16:47 CP: I could talk for ages, but… Ideas, and stories.

16:50 SW: Fantastic, I think it’s all really valuable. And I know it’s gonna help people that will be able to relate and you’ve encouraged people to get back to the Word, which is always important, and now your children, you said that they’re 13 down to?

17:04 CP: Eight years.

17:05 SW: So you’re worried about high school and…

17:07 CP: No, I don’t worry. Definitely don’t worry. I’m totally trusting God, that our journey is definitely just a work in progress. I’m not planning anything.

17:24 SW: Worry is a sin so it’s good that you’re not sinning.

17:25 CP: Yeah, you do think about the other kids their age, the 13 year old in school, but they are secure, my children are secure, and seeing the other mates and realizing they have a different lifestyle, but yet they can come together and still play and do things. They actually quite prefer their way of life.

17:52 SW: You talk about, your eldest is a son?

17:55 CP: Yes.

17:56 SW: I had a mom saying that, “He’s 13 now, he’s a teenager we’re having so much trouble.” And I thought, “Well, you’re just speaking that now, rather don’t, rather than speak that over his life, or into his life. But now, he’s 13. We’re going to have trouble type of thing. It just seems to be what people think naturally, that’s it’s going to be trouble when their children become teenagers. And so, we had this… I don’t know if you’ve heard this story about our daughter who when she was about to become a young woman and everything else, and she was really concerned because she’d heard this message of once you’re a teenager, that’s when the trouble starts type of thing. And so she wanted us to do a study in the word about that.

18:32 CP: Your daughter?

18:32 SW: Yes, yes. And cause it was worrying her, because is that what’s going to become of her? Because that’s what everybody says is gonna happen when you’re a teenager. She had heard it. And we went into the Word, we couldn’t find the word teenager. We found young woman, youth, young adult, those words. And just the beauty of it and the mentoring times of it, and all that stuff. I say to this mom… Back to the mom who was telling me that her son is so difficult now, because he’s 13 and he’s a teenager. And I just happened to say, because we just have to trust God with leading us with people that are coming on our parts for support. And I really believed this was godly because I just said to her, “Is your husband having time with him on his own, father and son?” She said, “No, well, he hasn’t got time.” So, I said, “Well, why don’t you encourage dad to make some meeting time with his young man, with this young man?” And she said well she hadn’t thought of that. “But he hasn’t really got time.”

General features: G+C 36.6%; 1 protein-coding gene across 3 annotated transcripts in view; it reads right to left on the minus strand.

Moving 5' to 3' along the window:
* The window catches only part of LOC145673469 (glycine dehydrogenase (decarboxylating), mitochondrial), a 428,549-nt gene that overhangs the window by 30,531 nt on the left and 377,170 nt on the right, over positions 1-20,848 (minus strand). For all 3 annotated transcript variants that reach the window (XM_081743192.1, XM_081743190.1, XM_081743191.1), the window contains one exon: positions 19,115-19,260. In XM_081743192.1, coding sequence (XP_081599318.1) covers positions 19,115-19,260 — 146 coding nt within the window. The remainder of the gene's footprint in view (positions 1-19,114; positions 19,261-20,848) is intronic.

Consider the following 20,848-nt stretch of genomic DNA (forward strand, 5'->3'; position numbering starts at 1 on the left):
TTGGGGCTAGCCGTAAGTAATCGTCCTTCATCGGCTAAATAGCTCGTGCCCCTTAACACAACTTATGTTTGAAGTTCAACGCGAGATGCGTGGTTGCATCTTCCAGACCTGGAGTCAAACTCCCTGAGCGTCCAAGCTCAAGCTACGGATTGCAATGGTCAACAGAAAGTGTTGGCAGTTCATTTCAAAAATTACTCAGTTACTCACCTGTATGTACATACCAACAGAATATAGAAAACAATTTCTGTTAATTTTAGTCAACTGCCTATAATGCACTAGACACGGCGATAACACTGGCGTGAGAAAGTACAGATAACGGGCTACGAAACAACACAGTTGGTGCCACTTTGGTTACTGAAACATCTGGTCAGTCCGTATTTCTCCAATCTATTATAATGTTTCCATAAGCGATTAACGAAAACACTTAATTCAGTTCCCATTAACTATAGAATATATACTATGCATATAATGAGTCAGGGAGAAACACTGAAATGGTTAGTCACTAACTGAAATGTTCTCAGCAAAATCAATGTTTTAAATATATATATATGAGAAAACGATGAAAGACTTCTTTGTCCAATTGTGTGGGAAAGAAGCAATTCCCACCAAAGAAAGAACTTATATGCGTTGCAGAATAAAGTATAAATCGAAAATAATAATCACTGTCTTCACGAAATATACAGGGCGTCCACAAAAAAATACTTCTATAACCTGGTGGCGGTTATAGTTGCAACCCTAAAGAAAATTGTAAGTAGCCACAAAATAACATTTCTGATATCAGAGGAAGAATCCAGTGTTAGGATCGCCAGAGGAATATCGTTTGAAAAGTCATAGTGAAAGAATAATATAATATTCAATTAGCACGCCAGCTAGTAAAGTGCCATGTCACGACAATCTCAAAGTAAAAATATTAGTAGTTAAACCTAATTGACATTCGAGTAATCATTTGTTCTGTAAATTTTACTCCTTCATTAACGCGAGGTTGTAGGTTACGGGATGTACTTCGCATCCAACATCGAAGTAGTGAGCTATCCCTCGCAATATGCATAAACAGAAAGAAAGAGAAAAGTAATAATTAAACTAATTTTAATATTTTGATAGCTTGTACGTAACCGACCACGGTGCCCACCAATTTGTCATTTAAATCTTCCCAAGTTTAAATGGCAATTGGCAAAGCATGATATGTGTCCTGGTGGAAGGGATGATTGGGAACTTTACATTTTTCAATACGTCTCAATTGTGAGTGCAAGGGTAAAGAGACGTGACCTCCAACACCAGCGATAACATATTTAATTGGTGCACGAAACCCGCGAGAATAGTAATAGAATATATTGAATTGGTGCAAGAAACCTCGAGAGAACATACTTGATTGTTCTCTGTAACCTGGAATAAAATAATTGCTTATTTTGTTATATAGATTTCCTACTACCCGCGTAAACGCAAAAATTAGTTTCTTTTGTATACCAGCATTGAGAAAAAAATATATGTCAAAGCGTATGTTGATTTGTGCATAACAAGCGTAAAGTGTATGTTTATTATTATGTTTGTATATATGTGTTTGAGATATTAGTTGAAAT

19:34 SW: Anyway, that was that. Do you know that months later, this mom told me that she had mentioned this to her husband, and he then made a date. He took his son for coffee on Saturday mornings, all the behavior problems were gone. As they came up through the week, mom would say to husband, “This is the trouble I had with him this week, he just didn’t obey when I asked him to do. He was just being insolent.” Whatever it was. And she would just tell him. And then he went and had coffee and he would talk to him about the way he had spoken to his mother that week, perhaps. Now, I’m sort of building things into the story, but this is just what she was sharing with me. And it’s incredible. I just thought of that now as you were talking about your 13 year old son.

20:21 CP: And men are also different as well. You gotta understand that our husbands won’t relate to our son the way we think they should relate to our son. And so, they’ve almost gotta find the thing that works, like for that dad it was coffee.

20:37 SW: He took him for coffee on Saturday mornings. And that just continued.

20:40 CP: I try and hand my husband the book and say, “There, read it to my son.” And he is not a reader. The other day I said to him, “Oh, he’s gonna be lonely, he’s going on that race.” I said, “Take a book.” He says, “Yeah, I got Facebook.” That’s the level of my husband’s reading. I can’t expect him to read a book to my son. That is not gonna work for him.

21:01 SW: He doesn’t read.

21:02 CP: And so that does not work. His is alongside doing something together. They go off together… We live on a farm, and so they go off together, do the chores and look after the calves and that has been the most incredible thing, doing something alongside together. That’s what works for him, my husband and my son. Giving them a book or telling them to go, asking him to do certain things… It’s what works well for the dad.

21:31 SW: Absolutely.

21:32 CP: And they can relate together, yeah.

21:33 SW: Sure, we could just talk on and on. Thank you so much.

21:35 CP: Thank you for having me.

21:37 SW: Thank you for coming. And let’s hear from some of the other moms. Thanks, Cath.